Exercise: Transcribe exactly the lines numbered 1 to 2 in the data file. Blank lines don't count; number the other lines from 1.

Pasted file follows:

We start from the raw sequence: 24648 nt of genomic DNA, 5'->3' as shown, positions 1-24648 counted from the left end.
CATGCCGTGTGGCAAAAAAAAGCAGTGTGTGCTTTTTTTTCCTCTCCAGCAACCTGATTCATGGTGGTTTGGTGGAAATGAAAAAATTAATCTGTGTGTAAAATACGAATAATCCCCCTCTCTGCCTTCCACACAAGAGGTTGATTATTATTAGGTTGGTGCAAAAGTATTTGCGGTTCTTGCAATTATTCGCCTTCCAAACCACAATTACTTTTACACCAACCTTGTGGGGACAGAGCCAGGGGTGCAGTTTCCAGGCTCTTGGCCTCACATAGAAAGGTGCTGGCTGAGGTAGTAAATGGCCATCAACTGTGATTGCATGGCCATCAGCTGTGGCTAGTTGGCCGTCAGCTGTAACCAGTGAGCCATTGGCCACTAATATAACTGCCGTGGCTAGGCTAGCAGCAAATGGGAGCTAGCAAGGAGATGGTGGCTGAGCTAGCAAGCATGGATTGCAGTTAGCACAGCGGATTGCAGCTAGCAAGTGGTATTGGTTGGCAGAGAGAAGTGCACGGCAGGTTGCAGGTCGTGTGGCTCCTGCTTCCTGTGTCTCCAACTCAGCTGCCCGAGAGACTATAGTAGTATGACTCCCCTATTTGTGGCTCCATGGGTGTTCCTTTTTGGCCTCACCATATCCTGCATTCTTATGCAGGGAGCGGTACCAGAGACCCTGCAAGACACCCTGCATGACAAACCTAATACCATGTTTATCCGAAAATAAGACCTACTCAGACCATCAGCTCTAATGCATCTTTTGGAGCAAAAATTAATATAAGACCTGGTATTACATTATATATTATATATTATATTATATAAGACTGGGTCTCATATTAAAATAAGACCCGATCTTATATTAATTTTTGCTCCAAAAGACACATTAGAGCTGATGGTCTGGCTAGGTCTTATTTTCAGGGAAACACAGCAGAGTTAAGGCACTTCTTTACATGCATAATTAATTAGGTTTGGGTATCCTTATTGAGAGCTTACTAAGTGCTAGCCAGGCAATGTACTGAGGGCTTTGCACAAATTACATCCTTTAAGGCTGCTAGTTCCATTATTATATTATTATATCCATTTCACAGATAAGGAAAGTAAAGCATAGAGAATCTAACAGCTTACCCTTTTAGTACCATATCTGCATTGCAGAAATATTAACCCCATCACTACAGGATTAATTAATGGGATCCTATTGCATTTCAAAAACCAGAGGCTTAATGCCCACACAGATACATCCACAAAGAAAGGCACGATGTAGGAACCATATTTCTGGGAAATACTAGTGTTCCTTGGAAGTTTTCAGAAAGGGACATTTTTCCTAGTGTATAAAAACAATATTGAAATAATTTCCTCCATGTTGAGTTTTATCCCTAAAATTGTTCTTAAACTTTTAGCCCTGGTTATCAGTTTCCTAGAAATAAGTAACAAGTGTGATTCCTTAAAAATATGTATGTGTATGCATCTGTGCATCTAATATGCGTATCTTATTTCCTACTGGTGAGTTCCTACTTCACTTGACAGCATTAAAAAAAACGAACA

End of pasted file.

We start from the raw sequence: 24648 nt of genomic DNA, 5'->3' as shown, positions 1-24648 counted from the left end.
CATGCCGTGTGGCAAAAAAAAGCAGTGTGTGCTTTTTTTTCCTCTCCAGCAACCTGATTCATGGTGGTTTGGTGGAAATGAAAAAATTAATCTGTGTGTAAAATACGAATAATCCCCCTCTCTGCCTTCCACACAAGAGGTTGATTATTATTAGGTTGGTGCAAAAGTATTTGCGGTTCTTGCAATTATTCGCCTTCCAAACCACAATTACTTTTACACCAACCTTGTGGGGACAGAGCCAGGGGTGCAGTTTCCAGGCTCTTGGCCTCACATAGAAAGGTGCTGGCTGAGGTAGTAAATGGCCATCAACTGTGATTGCATGGCCATCAGCTGTGGCTAGTTGGCCGTCAGCTGTAACCAGTGAGCCATTGGCCACTAATATAACTGCCGTGGCTAGGCTAGCAGCAAATGGGAGCTAGCAAGGAGATGGTGGCTGAGCTAGCAAGCATGGATTGCAGTTAGCACAGCGGATTGCAGCTAGCAAGTGGTATTGGTTGGCAGAGAGAAGTGCACGGCAGGTTGCAGGTCGTGTGGCTCCTGCTTCCTGTGTCTCCAACTCAGCTGCCCGAGAGACTATAGTAGTATGACTCCCCTATTTGTGGCTCCATGGGTGTTCCTTTTTGGCCTCACCATATCCTGCATTCTTATGCAGGGAGCGGTACCAGAGACCCTGCAAGACACCCTGCATGACAAACCTAATACCATGTTTATCCGAAAATAAGACCTACTCAGACCATCAGCTCTAATGCATCTTTTGGAGCAAAAATTAATATAAGACCTGGTATTACATTATATATTATATATTATATTATATAAGACTGGGTCTCATATTAAAATAAGACCCGATCTTATATTAATTTTTGCTCCAAAAGACACATTAGAGCTGATGGTCTGGCTAGGTCTTATTTTCAGGGAAACACAGCAGAGTTAAGGCACTTCTTTACATGCATAATTAATTAGGTTTGGGTATCCTTATTGAGAGCTTACTAAGTGCTAGCCAGGCAATGTACTGAGGGCTTTGCACAAATTACATCCTTTAAGGCTGCTAGTTCCATTATTATATTATTATATCCATTTCACAGATAAGGAAAGTAAAGCATAGAGAATCTAACAGCTTACCCTTTTAGTACCATATCTGCATTGCAGAAATATTAACCCCATCACTACAGGATTAATTAATGGGATCCTATTGCATTTCAAAAACCAGAGGCTTAATGCCCACACAGATACATCCACAAAGAAAGGCACGATGTAGGAACCATATTTCTGGGAAATACTAGTGTTCCTTGGAAGTTTTCAGAAAGGGACATTTTTCCTAGTGTATAAAAACAATATTGAAATAATTTCCTCCATGTTGAGTTTTATCCCTAAAATTGTTCTTAAACTTTTAGCCCTGGTTATCAGTTTCCTAGAAATAAGTAACAAGTGTGATTCCTTAAAAATATGTATGTGTATGCATCTGTGCATCTAATATGCGTATCTTATTTCCTACTGGTGAGTTCCTACTTCACTTGACAGCATTAAAAAAAACGAACA